Why You Should Be Creating HTML Prototypes

This is Hour 3 of 12 Hours of Kosmas, our small agency’s marathon of mini research spikes each lasting….an hour! As it’s the season of giving, we’ve decided to write-up about each with a step-by-step, simple project to show a proof of concept. Ho ho ho!

Unlike our previous posts, this one is going to focus more on an idea. I still created a project to prove my point, but exploring the concept behind it is more important than the code. Though if there’s interest, I’m happy to write another post explaining each line in the project.

A website wireframe, also known as a page schematic or screen blueprint, is a visual guide that represents the skeletal framework of a website. Wireframes are created for the purpose of arranging elements to best accomplish a particular purpose.

The web, and by default web design, has gone through major changes and advancements over the last couple years, allowing designers and developers more and more freedom to conceptualize and create websites. As of 2015, 64% of American adults have a smartphone, which has sparked the need for responsive websites.

These advancements in web technologies completely redefined what a website needs to do, and what it can do. And, that means the way designers and developers use wireframes need to change with the times, too.

Wireframes are the blueprints, skeletons, and structures for website designs. They allow designers to create page layouts that show content hierarchy, UI functionality, and the overall usability of the website in a way that clients can visualize the final product.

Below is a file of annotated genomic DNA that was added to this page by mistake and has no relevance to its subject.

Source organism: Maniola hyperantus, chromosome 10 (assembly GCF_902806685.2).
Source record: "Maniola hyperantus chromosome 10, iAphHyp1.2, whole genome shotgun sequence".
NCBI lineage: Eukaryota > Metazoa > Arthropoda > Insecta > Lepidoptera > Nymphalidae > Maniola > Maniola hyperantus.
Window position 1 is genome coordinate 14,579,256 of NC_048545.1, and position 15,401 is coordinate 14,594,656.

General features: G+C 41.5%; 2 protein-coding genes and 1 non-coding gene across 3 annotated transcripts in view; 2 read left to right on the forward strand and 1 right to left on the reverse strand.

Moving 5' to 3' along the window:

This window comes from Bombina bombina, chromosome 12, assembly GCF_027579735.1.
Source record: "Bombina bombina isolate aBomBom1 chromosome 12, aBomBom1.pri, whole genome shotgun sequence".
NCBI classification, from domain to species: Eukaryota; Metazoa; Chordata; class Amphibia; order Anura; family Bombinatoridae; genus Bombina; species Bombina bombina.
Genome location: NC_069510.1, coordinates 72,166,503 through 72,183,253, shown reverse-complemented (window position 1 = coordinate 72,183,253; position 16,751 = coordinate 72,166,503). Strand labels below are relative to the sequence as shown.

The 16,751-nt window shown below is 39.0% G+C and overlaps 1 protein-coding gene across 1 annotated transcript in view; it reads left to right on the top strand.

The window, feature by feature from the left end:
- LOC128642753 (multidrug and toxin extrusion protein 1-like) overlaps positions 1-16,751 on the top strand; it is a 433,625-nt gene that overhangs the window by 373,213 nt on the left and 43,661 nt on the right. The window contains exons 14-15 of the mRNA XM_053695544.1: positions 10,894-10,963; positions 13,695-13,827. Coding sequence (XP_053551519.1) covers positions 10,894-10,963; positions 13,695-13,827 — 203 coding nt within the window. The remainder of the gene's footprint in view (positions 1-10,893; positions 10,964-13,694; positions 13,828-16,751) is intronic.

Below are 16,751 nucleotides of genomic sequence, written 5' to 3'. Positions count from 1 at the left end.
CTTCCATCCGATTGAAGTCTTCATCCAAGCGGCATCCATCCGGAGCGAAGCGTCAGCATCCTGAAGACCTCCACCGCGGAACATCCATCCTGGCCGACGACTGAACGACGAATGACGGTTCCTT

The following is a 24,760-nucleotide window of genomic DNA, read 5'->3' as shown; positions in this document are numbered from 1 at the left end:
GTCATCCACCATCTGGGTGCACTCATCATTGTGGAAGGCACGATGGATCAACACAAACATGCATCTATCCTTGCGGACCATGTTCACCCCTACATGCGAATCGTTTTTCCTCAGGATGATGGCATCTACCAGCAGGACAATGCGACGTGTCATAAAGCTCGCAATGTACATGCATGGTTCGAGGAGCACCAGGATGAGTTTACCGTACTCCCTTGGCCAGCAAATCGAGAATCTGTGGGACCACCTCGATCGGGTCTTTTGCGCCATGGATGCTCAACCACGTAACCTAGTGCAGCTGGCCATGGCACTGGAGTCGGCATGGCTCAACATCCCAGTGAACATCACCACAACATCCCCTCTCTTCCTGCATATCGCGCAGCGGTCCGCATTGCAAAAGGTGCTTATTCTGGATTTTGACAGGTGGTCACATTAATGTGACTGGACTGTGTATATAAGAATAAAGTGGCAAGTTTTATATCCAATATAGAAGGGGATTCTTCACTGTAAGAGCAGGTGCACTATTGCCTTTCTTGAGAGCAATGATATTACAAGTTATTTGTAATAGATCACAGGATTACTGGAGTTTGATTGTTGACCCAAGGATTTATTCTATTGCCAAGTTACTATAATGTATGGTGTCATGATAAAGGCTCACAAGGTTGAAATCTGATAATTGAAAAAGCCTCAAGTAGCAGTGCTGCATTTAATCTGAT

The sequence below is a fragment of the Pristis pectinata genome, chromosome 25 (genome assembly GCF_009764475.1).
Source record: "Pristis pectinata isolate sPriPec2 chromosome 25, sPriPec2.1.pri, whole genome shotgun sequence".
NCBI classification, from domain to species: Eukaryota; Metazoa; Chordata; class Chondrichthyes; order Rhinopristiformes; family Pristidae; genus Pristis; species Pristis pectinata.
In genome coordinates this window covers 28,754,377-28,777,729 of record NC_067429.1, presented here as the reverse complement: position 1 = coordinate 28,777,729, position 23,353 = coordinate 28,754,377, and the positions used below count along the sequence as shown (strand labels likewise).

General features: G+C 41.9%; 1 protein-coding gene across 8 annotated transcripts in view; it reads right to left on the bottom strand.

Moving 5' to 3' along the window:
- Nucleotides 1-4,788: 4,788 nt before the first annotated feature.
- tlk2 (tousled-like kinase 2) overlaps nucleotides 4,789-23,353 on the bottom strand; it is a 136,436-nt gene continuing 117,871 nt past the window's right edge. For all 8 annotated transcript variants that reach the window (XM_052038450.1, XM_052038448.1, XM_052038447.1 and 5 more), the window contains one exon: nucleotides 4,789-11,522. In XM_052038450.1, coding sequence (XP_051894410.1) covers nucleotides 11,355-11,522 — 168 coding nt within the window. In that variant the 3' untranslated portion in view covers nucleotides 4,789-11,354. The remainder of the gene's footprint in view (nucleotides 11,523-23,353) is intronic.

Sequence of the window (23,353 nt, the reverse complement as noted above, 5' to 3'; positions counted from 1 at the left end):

Wireframes are essential to the design process because they act as the visual guide for designers to communicate their ideas with both co-workers and clients. When used properly, they manage expectations throughout the design process and save time by avoiding last minute changes during the final design and development stages.

Current Design Process

  1. Client meeting
    Initial meeting and project brief
  2. Research and sitemap
    Get inspired and find a direction
  3. Lo-fi wireframes
    Possible page layouts and functions
  4. Hi-fi wireframes
    Content hierarchy and placement
  5. Visual Design
    Images, color, typography and awesomeness
  6. Development
    Code that thang

The Problems

  1. High fidelity wireframes are not as effective when incorporating responsive designs and custom interactive elements.
  2. Development is last on the list.

Currently, the design process involves two different stages of wireframe creation: low fidelity and high fidelity wireframing.

Low fidelity wireframes, or rapid idea development, are different concept sketches or renderings used to outline the website structure showing only minimal detail.

Selected mockups are then used to create computer-generated versions that include the finer details for developers to work with. These are high fidelity wireframes. High fidelity wireframes define the visual hierarchy and interactive functions and provide the details for content placement on a website.

If you take a look around Awwwards — a website featuring some of the most modern and contemporary websites around — you’ll see that most of the featured sites use animation, scroll effects, transitions, and other code heavy functions. The standard design process does a poor job communicating these components, especially in terms of wireframes. If you’re a designer, for example, I’m sure you’ve been in this awkward, unfortunate situation:

Designer: This is your homepage, when you scroll we’ll have the header stick to the top of the page and other articles will fade in as you scroll.
Client: Huh?

Before: Panel hover

After: Panel hover